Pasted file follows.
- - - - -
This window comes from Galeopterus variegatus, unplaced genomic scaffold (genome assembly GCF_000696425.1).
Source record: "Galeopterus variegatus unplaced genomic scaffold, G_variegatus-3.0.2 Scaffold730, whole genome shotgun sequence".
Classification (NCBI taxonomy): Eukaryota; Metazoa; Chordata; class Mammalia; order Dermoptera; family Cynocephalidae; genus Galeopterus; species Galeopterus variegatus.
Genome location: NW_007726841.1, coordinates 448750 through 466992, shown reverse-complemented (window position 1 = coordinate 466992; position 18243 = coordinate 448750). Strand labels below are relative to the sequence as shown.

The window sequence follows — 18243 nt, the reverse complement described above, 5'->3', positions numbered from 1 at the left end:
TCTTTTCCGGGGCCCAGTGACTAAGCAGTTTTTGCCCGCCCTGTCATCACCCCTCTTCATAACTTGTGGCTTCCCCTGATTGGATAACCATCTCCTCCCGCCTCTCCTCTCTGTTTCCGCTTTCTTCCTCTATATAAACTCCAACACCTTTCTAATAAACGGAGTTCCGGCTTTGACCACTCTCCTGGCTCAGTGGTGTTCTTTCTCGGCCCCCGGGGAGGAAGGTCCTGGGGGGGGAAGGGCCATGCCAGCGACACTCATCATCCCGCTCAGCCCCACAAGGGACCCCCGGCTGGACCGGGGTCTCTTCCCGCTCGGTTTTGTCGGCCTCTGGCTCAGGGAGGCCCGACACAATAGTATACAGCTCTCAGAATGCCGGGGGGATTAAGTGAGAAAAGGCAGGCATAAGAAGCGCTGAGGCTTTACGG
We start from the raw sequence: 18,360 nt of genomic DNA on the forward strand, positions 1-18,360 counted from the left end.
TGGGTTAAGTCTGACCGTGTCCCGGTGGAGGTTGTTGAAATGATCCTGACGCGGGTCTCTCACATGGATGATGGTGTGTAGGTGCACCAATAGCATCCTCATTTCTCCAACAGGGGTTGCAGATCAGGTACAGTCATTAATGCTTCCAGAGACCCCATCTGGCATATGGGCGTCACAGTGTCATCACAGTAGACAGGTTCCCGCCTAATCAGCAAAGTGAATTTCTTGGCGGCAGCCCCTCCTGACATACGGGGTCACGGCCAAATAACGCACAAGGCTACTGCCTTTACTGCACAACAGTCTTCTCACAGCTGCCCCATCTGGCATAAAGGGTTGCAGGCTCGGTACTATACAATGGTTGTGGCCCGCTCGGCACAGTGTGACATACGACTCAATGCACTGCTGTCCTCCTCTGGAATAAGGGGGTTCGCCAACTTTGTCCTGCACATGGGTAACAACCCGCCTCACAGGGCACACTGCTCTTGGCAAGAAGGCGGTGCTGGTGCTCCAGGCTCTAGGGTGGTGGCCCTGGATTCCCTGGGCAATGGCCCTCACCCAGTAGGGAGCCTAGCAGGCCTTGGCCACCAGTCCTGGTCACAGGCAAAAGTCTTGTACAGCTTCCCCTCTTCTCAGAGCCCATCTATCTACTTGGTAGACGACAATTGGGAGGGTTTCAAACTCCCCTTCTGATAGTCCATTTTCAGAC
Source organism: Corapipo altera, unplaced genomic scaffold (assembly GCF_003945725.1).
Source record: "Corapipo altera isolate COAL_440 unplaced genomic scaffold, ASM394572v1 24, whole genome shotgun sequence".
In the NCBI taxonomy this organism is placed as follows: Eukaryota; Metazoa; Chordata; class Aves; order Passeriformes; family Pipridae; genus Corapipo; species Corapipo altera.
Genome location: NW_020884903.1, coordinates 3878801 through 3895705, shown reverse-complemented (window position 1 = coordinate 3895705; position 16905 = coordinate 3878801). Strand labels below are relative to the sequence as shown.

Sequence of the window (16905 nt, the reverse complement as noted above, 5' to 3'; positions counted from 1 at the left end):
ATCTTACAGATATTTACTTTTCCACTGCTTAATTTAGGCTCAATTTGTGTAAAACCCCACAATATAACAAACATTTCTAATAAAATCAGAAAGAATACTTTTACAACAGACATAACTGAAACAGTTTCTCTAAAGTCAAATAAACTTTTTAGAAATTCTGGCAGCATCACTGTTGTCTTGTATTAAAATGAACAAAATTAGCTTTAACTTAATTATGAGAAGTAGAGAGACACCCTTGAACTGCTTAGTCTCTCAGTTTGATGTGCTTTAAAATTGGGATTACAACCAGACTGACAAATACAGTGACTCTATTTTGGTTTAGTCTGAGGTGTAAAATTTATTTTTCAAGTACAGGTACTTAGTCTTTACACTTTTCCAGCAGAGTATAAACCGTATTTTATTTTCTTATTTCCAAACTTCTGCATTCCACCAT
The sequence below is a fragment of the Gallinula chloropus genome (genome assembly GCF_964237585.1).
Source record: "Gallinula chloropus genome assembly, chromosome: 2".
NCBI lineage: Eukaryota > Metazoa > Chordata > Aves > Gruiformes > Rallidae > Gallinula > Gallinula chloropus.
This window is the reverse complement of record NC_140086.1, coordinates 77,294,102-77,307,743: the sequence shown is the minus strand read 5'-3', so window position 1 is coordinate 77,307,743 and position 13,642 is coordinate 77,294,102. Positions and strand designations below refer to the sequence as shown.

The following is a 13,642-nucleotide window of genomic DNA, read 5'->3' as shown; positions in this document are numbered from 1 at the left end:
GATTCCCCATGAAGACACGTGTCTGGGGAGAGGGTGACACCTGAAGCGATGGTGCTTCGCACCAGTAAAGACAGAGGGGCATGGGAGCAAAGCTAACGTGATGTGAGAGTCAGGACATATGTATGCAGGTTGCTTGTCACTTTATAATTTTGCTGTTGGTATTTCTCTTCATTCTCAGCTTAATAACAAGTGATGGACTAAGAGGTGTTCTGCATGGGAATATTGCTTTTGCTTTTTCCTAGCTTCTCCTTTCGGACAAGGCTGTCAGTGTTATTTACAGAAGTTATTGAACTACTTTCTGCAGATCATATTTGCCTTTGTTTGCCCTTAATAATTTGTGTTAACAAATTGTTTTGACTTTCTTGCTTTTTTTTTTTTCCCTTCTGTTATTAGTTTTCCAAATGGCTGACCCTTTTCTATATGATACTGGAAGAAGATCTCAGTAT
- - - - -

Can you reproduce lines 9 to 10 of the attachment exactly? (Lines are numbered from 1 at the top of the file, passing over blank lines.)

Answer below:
Source organism: Corapipo altera, unplaced genomic scaffold (assembly GCF_003945725.1).
Source record: "Corapipo altera isolate COAL_440 unplaced genomic scaffold, ASM394572v1 24, whole genome shotgun sequence".